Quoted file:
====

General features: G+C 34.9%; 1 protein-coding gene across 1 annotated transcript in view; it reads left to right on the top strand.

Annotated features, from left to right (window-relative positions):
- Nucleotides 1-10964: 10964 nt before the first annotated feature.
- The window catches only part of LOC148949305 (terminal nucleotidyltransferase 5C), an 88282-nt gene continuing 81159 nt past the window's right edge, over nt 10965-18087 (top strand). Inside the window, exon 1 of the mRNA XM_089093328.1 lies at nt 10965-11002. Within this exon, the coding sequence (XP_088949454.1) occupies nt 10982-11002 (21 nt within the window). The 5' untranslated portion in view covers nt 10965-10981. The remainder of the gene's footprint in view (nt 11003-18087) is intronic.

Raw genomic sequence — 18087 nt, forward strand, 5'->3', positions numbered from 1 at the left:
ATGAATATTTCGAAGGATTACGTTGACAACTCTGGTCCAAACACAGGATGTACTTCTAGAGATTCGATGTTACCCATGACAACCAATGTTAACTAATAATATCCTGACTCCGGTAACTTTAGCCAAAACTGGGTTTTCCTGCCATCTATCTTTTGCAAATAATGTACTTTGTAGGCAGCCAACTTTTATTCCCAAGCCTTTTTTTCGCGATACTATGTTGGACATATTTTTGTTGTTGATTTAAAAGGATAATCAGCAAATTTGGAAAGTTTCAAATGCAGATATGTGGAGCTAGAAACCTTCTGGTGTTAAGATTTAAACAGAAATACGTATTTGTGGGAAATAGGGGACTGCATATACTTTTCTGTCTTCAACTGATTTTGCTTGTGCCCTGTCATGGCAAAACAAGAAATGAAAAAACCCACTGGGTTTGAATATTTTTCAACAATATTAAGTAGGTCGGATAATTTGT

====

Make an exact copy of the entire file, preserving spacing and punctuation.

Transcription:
General features: G+C 34.9%; 1 protein-coding gene across 1 annotated transcript in view; it reads left to right on the top strand.

Annotated features, from left to right (window-relative positions):
- Nucleotides 1-10964: 10964 nt before the first annotated feature.
- The window catches only part of LOC148949305 (terminal nucleotidyltransferase 5C), an 88282-nt gene continuing 81159 nt past the window's right edge, over nt 10965-18087 (top strand). Inside the window, exon 1 of the mRNA XM_089093328.1 lies at nt 10965-11002. Within this exon, the coding sequence (XP_088949454.1) occupies nt 10982-11002 (21 nt within the window). The 5' untranslated portion in view covers nt 10965-10981. The remainder of the gene's footprint in view (nt 11003-18087) is intronic.

Raw genomic sequence — 18087 nt, forward strand, 5'->3', positions numbered from 1 at the left:
ATGAATATTTCGAAGGATTACGTTGACAACTCTGGTCCAAACACAGGATGTACTTCTAGAGATTCGATGTTACCCATGACAACCAATGTTAACTAATAATATCCTGACTCCGGTAACTTTAGCCAAAACTGGGTTTTCCTGCCATCTATCTTTTGCAAATAATGTACTTTGTAGGCAGCCAACTTTTATTCCCAAGCCTTTTTTTCGCGATACTATGTTGGACATATTTTTGTTGTTGATTTAAAAGGATAATCAGCAAATTTGGAAAGTTTCAAATGCAGATATGTGGAGCTAGAAACCTTCTGGTGTTAAGATTTAAACAGAAATACGTATTTGTGGGAAATAGGGGACTGCATATACTTTTCTGTCTTCAACTGATTTTGCTTGTGCCCTGTCATGGCAAAACAAGAAATGAAAAAACCCACTGGGTTTGAATATTTTTCAACAATATTAAGTAGGTCGGATAATTTGT